Candidate for Member-at-Large
Joan C. Bartlett is Associate Professor in the School of Information Studies at McGill University. She holds a Ph.D. in Information Studies, and a Master of Library Science from the University of Toronto. Her research perspective integrates task analysis approaches with information behaviour and information interaction, particularly in the areas of health sciences and bioinformatics. Her current research program is focused on the information behavior and information literacy of young adults in the context of health and well-being.
Joan has taught in the areas of health sciences information, bioinformatics, and information literacy at McGill for almost two decades. Her professional practice includes five years working as a medical librarian at Mount Sinai Hospital in Toronto. There, she was actively involved in the early years of teaching information literacy in support of evidence-based practice (medicine and healthcare) within the Faculty of Medicine, University of Toronto. Her extensive professional experience in information literacy instruction, as well as helping people solve information problems, are foundational to her ongoing research and teaching.
Joan has been active in ASIS&T since attending her first conference as winner of the SIG-STI BIOSIS Student Travel award in 2000, followed by the Doctoral Dissertation Proposal Scholarship in 2002. More recently, she served as co-chair for the Panels and Alternative Events section of the 2019 Annual Meeting, and is currently chair of the Awards and Honors Committee. She also currently serves as the North American editor for Information Research.
The breadth and variety of interests within ASIS&T are among its great strengths. As information science research and practice become increasingly more specialized and fragmented, it is extremely important for there to be a place where everyone can come together – ASIS&T is this association. It is a venue for people from the many different silos within information science, and provides an opportunity for interaction and exchange of ideas across a wide range of disciplines and subjects. It is essential that ASIS&T remain an association where anyone in information science -- be they academics, practitioners, students, or from industry – feel welcome, and that the association offers value and benefit.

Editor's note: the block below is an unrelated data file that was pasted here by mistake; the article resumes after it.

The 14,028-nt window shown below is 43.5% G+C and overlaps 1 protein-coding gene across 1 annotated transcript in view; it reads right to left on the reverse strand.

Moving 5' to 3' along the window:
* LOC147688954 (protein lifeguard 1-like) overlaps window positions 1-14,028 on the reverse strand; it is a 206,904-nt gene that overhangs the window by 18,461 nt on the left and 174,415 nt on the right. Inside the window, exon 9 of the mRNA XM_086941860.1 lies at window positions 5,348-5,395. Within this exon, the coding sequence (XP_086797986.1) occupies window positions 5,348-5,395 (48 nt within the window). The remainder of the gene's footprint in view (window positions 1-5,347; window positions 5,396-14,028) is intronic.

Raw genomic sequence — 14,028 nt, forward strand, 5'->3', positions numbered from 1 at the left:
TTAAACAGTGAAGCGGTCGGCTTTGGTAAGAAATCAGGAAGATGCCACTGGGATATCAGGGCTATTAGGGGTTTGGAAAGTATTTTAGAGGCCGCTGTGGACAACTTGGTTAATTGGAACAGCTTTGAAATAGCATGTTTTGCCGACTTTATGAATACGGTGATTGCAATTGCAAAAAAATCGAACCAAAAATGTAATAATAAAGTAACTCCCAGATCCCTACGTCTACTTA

However, this breadth and diversity of perspective are also challenging to support and maintain. ASIS&T must continue to support this breadth, providing relevant experiences for not only academics, but also specialists from industry, information professionals, and students. SIGs and regional chapters provide a structure to support specific interests and needs, and help ensure the value of ASIS&T to their respective disciplinary and geographic communities. By continuing to strengthen and support SIGs and chapters, ASIS&T members will be able to benefit from the breadth of the association’s scope, while still finding their own niche within it.
The more recent initiatives within ASIS&T to become more globally oriented are positive, and should continue to be supported and encouraged. After over a year of adjusting to working remotely, there is an opportunity to keep those aspects of remote working and virtual meetings that are successful. While virtual events cannot completely replace the value of in-person events, maintaining some virtual elements to meetings, and supporting remote access will allow for increased attendance and participation, removing the barriers of geography, and encouraging broader participation in the Annual Meetings and other events.
Another important area of focus is outreach. ASIS&T has a long history of supporting new student members – I have personally benefited from this support, both in terms of awards and incentives to attend the annual meetings, and mentorship in becoming involved and active in the association. Mentorship and support of student members, both at the master’s and PhD level should remain a priority. In particular, increased outreach to professionally oriented master’s students could encourage them to continue membership and activities within ASIS&T in their professional careers. ASIS&T can provide an ideal venue for the academic and practitioner communities, sometimes viewed as “two solitudes”, to share their complementary perspectives to information science. ASIS&T is also very well suited to support and facilitate the translation of research into practice, by facilitating connections between researcher and practitioners.
I look forward to the opportunity to serve our association as a Director-at-Large.